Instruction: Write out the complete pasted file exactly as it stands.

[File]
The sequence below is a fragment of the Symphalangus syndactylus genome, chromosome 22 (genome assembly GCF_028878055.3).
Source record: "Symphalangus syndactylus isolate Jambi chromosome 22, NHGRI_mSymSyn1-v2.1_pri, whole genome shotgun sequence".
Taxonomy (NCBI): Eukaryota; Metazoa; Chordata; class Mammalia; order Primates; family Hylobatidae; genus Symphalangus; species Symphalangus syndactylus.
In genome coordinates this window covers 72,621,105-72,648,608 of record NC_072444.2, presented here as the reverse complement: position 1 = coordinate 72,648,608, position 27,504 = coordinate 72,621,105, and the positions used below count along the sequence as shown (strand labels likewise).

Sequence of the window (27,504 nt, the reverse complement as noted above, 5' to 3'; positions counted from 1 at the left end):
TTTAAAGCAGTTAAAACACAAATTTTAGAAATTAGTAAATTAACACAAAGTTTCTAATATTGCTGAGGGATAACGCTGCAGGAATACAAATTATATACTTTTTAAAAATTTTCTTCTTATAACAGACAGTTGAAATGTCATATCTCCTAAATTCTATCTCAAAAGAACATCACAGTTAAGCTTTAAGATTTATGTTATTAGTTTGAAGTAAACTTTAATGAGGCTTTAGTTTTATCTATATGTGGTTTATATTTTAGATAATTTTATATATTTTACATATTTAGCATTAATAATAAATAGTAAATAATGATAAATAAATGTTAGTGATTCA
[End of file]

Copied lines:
The sequence below is a fragment of the Symphalangus syndactylus genome, chromosome 22 (genome assembly GCF_028878055.3).
Source record: "Symphalangus syndactylus isolate Jambi chromosome 22, NHGRI_mSymSyn1-v2.1_pri, whole genome shotgun sequence".
Taxonomy (NCBI): Eukaryota; Metazoa; Chordata; class Mammalia; order Primates; family Hylobatidae; genus Symphalangus; species Symphalangus syndactylus.
In genome coordinates this window covers 72,621,105-72,648,608 of record NC_072444.2, presented here as the reverse complement: position 1 = coordinate 72,648,608, position 27,504 = coordinate 72,621,105, and the positions used below count along the sequence as shown (strand labels likewise).

Sequence of the window (27,504 nt, the reverse complement as noted above, 5' to 3'; positions counted from 1 at the left end):
TTTAAAGCAGTTAAAACACAAATTTTAGAAATTAGTAAATTAACACAAAGTTTCTAATATTGCTGAGGGATAACGCTGCAGGAATACAAATTATATACTTTTTAAAAATTTTCTTCTTATAACAGACAGTTGAAATGTCATATCTCCTAAATTCTATCTCAAAAGAACATCACAGTTAAGCTTTAAGATTTATGTTATTAGTTTGAAGTAAACTTTAATGAGGCTTTAGTTTTATCTATATGTGGTTTATATTTTAGATAATTTTATATATTTTACATATTTAGCATTAATAATAAATAGTAAATAATGATAAATAAATGTTAGTGATTCA